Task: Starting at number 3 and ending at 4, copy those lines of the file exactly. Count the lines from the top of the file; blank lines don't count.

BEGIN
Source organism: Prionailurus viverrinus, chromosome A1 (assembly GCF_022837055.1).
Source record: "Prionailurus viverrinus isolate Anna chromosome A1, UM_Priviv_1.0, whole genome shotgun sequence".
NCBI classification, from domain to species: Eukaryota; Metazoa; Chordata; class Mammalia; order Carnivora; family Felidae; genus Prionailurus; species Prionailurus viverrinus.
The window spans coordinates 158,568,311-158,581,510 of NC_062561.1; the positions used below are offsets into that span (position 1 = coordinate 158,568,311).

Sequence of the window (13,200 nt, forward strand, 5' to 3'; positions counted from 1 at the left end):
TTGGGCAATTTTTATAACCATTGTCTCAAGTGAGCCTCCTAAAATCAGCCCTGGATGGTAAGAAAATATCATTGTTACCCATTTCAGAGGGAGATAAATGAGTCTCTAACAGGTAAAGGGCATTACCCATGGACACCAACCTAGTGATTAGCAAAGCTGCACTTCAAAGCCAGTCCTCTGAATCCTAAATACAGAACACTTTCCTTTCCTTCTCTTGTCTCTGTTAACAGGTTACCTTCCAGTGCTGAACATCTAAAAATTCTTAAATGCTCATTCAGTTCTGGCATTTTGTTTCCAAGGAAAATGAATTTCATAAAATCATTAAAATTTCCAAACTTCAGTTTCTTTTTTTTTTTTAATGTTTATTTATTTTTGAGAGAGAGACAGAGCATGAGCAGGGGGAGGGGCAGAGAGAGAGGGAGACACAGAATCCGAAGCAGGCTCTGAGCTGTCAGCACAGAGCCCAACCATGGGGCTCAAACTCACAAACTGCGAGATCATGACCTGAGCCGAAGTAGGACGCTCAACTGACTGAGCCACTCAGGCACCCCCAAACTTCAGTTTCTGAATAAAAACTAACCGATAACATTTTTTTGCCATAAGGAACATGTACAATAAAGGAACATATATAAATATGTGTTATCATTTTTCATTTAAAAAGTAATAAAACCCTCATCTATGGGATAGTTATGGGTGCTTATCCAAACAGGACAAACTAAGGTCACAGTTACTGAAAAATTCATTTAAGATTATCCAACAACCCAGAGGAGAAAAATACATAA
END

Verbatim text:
NCBI classification, from domain to species: Eukaryota; Metazoa; Chordata; class Mammalia; order Carnivora; family Felidae; genus Prionailurus; species Prionailurus viverrinus.
The window spans coordinates 158,568,311-158,581,510 of NC_062561.1; the positions used below are offsets into that span (position 1 = coordinate 158,568,311).